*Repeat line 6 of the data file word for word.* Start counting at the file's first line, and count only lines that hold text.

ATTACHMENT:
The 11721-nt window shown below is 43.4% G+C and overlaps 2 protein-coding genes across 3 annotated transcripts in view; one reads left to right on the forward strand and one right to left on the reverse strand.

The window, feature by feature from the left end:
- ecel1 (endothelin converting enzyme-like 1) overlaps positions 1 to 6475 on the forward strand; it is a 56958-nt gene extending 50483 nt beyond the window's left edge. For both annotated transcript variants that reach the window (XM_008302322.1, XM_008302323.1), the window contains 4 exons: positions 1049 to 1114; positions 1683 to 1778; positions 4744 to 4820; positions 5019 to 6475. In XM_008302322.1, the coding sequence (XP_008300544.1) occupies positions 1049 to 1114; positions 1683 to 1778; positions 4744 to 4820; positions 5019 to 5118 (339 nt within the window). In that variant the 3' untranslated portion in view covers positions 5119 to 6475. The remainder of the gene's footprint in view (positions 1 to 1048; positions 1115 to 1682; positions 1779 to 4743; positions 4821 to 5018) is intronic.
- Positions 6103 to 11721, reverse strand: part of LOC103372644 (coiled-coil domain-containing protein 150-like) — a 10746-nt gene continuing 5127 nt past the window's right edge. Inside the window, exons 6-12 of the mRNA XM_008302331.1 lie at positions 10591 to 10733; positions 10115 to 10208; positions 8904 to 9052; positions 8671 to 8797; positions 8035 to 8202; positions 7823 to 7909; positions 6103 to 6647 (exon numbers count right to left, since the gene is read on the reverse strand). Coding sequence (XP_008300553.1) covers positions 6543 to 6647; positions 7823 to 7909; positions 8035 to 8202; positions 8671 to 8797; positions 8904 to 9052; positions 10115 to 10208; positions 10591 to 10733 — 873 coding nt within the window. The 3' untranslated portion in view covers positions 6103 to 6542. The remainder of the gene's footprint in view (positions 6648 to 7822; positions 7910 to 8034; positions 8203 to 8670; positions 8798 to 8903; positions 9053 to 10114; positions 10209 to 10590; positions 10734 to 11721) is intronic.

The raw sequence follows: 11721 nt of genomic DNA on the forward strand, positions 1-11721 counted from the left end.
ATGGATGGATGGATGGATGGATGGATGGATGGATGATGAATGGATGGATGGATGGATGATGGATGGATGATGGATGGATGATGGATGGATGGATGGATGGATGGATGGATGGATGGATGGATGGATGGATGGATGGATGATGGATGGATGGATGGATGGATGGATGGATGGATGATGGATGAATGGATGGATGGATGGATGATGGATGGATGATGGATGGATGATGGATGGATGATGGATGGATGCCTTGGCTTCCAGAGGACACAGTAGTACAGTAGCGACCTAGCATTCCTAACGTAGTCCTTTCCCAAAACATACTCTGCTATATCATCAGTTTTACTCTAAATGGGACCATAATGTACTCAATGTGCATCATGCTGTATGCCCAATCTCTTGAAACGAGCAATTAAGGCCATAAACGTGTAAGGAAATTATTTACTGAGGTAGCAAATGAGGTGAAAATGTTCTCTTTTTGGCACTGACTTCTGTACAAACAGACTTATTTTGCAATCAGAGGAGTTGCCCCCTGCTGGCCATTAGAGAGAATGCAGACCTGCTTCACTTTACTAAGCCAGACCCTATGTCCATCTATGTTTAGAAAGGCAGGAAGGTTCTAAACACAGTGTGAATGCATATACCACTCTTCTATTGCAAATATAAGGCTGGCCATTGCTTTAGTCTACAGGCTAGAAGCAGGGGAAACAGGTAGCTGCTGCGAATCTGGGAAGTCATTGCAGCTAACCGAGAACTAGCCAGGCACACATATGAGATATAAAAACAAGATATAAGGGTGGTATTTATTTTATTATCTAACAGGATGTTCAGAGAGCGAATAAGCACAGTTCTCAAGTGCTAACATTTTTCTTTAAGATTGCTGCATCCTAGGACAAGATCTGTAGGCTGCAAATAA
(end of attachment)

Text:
ATGGATGGATGGATGGATGGATGGATGGATGGATGATGAATGGATGGATGGATGGATGATGGATGGATGATGGATGGATGATGGATGGATGGATGGATGGATGGATGGATGGATGGATGGATGGATGGATGGATGGATGATGGATGGATGGATGGATGGATGGATGGATGGATGATGGATGAATGGATGGATGGATGGATGATGGATGGATGATGGATGGATGATGGATGGATGATGGATGGATGCCTTGGCTTCCAGAGGACACAGTAGTACAGTAGCGACCTAGCATTCCTAACGTAGTCCTTTCCCAAAACATACTCTGCTATATCATCAGTTTTACTCTAAATGGGACCATAATGTACTCAATGTGCATCATGCTGTATGCCCAATCTCTTGAAACGAGCAATTAAGGCCATAAACGTGTAAGGAAATTATTTACTGAGGTAGCAAATGAGGTGAAAATGTTCTCTTTTTGGCACTGACTTCTGTACAAACAGACTTATTTTGCAATCAGAGGAGTTGCCCCCTGCTGGCCATTAGAGAGAATGCAGACCTGCTTCACTTTACTAAGCCAGACCCTATGTCCATCTATGTTTAGAAAGGCAGGAAGGTTCTAAACACAGTGTGAATGCATATACCACTCTTCTATTGCAAATATAAGGCTGGCCATTGCTTTAGTCTACAGGCTAGAAGCAGGGGAAACAGGTAGCTGCTGCGAATCTGGGAAGTCATTGCAGCTAACCGAGAACTAGCCAGGCACACATATGAGATATAAAAACAAGATATAAGGGTGGTATTTATTTTATTATCTAACAGGATGTTCAGAGAGCGAATAAGCACAGTTCTCAAGTGCTAACATTTTTCTTTAAGATTGCTGCATCCTAGGACAAGATCTGTAGGCTGCAAATAA